Abstract and Introduction
Discogenic low back pain is a common musculoskeletal complaint in patients presenting to orthopaedic surgeons. In addition to surgical options, there are several nonsurgical intradiscal treatments that have gained interest, ranging from biologic, nonbiologic, cell-based, and molecular therapies. However, there is limited evidence for many of these techniques, and some are still in the clinical trial stage. We describe a broad overview of these intradiscal therapies, the mechanism of action, and the evidence behind them.
Low back pain secondary to degenerative disk disease (DDD) is the most prevalent musculoskeletal complaint among the adult population, affecting up to 80% of people and costing the US healthcare system between $19.6 and $118.8 billion per year. The intervertebral disk (IVD), composed of the inner nucleus pulposus (NP), the outer anulus fibrosus (AF), and the cartilaginous/boney end plates, is subject to age-related cellular, structural, and extracellular matrix (ECM) changes. Because of cell senescence, inflammatory cytokines, and degradative enzymes, the degenerating disk can be a severe source of pain.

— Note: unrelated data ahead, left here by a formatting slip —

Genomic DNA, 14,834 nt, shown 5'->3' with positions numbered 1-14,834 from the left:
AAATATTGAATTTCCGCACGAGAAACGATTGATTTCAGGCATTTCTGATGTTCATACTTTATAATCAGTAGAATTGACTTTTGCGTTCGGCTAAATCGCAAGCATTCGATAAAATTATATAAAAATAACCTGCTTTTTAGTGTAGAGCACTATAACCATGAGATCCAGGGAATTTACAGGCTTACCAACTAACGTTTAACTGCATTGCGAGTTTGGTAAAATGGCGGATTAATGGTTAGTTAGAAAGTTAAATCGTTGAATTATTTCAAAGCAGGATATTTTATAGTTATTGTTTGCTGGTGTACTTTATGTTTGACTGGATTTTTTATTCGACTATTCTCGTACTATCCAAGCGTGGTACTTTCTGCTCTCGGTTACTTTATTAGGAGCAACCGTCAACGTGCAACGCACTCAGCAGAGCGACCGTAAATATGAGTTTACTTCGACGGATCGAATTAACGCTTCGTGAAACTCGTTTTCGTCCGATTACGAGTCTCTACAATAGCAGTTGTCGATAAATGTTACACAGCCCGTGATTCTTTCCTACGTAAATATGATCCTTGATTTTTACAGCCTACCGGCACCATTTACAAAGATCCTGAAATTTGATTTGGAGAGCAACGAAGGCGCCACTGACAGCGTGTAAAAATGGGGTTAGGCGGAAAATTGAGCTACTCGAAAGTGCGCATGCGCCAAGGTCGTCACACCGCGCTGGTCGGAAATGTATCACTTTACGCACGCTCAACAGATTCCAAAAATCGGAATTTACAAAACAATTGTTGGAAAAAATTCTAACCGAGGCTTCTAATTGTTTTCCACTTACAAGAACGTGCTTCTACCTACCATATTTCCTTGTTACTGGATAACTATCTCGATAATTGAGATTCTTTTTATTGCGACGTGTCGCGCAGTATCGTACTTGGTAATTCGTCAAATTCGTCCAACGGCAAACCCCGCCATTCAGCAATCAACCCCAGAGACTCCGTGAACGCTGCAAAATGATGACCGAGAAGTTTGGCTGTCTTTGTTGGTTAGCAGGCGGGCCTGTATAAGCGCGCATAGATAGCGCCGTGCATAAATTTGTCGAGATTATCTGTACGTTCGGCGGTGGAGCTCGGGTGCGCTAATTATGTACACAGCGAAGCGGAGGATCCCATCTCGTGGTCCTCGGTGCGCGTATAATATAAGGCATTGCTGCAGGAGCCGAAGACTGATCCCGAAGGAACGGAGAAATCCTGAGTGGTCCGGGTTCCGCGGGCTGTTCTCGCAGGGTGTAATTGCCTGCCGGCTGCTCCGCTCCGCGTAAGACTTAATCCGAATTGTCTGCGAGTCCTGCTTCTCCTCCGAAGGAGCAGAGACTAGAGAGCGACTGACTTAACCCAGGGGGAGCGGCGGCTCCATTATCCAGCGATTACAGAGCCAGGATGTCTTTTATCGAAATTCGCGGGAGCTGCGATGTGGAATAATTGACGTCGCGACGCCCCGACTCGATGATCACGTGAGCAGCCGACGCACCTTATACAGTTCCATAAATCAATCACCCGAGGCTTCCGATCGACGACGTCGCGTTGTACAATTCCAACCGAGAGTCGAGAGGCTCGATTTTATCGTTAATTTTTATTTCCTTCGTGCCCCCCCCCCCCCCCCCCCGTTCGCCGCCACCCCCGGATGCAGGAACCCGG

Traditional medical management consists of conservative treatment, such as physical therapy and analgesics, or surgical treatment, such as arthrodesis or diskectomy. However, both options often result in poor outcomes and persistent pain. Subsequently, much effort has been made developing alternative intradiscal therapies to reduce pain and slow the progression of degeneration. Although accessing the disk normally requires fluoroscopy or CT guidance, newer techniques have demonstrated the feasibility of ultrasound guidance.
In this article, we will review the current progress made in intradiscal therapies for lumbar DDD, including nonbiologics, cell-based, biologics, and molecular approaches (Table 1).
J Am Acad Orthop Surg. 2022;30(17):e1084-e1094. © 2022 American Academy of Orthopaedic Surgeons